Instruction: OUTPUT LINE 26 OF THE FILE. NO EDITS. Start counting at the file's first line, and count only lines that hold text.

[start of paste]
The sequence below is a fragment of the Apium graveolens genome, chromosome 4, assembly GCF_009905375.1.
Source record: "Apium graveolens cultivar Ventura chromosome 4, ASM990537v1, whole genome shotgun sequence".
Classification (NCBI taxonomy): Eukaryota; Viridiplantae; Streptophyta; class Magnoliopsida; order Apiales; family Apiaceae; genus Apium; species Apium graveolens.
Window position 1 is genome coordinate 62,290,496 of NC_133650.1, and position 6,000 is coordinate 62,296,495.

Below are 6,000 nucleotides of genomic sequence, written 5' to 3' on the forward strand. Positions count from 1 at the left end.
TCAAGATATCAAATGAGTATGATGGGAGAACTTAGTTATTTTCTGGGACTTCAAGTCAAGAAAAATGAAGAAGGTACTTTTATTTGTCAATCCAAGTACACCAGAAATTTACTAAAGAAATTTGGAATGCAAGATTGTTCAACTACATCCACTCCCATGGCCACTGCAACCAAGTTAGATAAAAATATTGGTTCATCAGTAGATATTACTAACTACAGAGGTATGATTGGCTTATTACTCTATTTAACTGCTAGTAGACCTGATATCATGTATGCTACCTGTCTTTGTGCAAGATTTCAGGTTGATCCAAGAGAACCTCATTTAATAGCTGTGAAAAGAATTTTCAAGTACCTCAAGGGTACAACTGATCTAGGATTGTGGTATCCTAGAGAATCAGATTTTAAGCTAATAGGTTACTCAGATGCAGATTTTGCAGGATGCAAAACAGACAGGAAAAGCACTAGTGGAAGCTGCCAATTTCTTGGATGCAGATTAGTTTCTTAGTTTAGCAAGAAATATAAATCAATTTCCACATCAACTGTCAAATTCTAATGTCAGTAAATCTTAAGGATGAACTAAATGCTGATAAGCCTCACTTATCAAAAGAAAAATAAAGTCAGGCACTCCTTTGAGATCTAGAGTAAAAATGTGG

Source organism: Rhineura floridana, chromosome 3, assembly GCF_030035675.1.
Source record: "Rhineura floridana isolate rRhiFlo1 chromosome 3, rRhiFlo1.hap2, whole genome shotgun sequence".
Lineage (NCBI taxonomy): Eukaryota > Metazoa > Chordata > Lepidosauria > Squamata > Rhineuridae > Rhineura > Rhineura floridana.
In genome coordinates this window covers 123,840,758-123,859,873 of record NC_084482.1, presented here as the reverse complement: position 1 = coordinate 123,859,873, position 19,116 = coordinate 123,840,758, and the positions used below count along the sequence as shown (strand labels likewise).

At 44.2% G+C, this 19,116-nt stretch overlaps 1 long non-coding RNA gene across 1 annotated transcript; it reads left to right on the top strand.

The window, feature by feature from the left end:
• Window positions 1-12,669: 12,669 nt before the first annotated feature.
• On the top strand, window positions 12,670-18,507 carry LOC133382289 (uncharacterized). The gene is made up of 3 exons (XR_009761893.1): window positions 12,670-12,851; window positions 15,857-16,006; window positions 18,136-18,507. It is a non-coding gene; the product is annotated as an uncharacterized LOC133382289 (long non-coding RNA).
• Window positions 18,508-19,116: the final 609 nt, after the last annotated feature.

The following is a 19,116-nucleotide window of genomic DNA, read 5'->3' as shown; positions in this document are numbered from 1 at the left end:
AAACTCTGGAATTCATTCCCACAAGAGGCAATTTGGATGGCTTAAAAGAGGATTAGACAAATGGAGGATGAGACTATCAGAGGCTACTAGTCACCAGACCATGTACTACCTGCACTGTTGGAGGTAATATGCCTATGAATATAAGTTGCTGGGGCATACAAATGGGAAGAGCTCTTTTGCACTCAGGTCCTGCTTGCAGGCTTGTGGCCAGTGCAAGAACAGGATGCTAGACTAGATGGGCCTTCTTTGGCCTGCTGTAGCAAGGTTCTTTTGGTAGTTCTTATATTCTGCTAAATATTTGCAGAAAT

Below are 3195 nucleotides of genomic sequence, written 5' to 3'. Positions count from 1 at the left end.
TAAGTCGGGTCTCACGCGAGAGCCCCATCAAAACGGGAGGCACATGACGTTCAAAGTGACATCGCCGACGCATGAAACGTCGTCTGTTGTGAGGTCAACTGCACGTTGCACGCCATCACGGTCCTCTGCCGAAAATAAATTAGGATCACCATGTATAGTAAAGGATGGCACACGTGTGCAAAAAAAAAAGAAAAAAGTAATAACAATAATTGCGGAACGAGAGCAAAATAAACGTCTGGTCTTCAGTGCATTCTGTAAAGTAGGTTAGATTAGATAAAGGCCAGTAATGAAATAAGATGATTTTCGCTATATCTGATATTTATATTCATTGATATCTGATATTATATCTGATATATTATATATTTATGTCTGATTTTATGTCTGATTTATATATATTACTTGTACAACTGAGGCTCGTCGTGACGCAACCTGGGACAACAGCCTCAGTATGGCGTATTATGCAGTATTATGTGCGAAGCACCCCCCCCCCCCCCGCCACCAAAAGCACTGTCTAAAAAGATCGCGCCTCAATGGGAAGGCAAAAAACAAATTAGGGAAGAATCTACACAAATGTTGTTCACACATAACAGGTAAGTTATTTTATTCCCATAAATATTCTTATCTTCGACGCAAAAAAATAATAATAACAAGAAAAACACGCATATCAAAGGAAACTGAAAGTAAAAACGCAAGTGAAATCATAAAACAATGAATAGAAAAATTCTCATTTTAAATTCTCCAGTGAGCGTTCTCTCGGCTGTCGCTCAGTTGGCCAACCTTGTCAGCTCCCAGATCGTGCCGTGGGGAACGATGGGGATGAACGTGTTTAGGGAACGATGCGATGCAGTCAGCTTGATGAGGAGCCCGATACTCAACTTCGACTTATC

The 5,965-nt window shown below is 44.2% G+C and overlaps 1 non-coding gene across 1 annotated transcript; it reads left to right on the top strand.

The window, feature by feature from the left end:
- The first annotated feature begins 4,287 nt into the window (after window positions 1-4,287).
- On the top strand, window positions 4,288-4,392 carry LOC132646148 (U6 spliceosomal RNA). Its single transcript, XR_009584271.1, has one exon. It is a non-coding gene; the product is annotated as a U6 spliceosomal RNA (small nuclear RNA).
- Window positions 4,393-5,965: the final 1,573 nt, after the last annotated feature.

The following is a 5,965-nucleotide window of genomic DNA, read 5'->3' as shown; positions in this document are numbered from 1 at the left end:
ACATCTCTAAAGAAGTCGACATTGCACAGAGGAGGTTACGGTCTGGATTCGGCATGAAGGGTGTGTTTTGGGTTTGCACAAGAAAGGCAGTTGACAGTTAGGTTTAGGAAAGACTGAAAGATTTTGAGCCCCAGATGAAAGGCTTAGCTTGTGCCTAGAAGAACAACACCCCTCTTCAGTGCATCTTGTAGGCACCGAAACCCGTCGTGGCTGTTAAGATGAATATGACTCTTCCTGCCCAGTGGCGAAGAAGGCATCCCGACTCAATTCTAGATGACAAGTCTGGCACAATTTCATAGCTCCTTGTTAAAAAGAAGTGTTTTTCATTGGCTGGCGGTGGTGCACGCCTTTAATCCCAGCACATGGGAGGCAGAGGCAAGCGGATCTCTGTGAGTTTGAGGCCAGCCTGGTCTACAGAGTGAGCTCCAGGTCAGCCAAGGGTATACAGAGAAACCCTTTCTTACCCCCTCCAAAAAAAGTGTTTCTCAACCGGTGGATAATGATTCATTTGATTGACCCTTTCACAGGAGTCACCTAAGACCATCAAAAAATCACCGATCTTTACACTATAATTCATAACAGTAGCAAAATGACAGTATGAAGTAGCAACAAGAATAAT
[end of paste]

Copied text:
ACATCTCTAAAGAAGTCGACATTGCACAGAGGAGGTTACGGTCTGGATTCGGCATGAAGGGTGTGTTTTGGGTTTGCACAAGAAAGGCAGTTGACAGTTAGGTTTAGGAAAGACTGAAAGATTTTGAGCCCCAGATGAAAGGCTTAGCTTGTGCCTAGAAGAACAACACCCCTCTTCAGTGCATCTTGTAGGCACCGAAACCCGTCGTGGCTGTTAAGATGAATATGACTCTTCCTGCCCAGTGGCGAAGAAGGCATCCCGACTCAATTCTAGATGACAAGTCTGGCACAATTTCATAGCTCCTTGTTAAAAAGAAGTGTTTTTCATTGGCTGGCGGTGGTGCACGCCTTTAATCCCAGCACATGGGAGGCAGAGGCAAGCGGATCTCTGTGAGTTTGAGGCCAGCCTGGTCTACAGAGTGAGCTCCAGGTCAGCCAAGGGTATACAGAGAAACCCTTTCTTACCCCCTCCAAAAAAAGTGTTTCTCAACCGGTGGATAATGATTCATTTGATTGACCCTTTCACAGGAGTCACCTAAGACCATCAAAAAATCACCGATCTTTACACTATAATTCATAACAGTAGCAAAATGACAGTATGAAGTAGCAACAAGAATAAT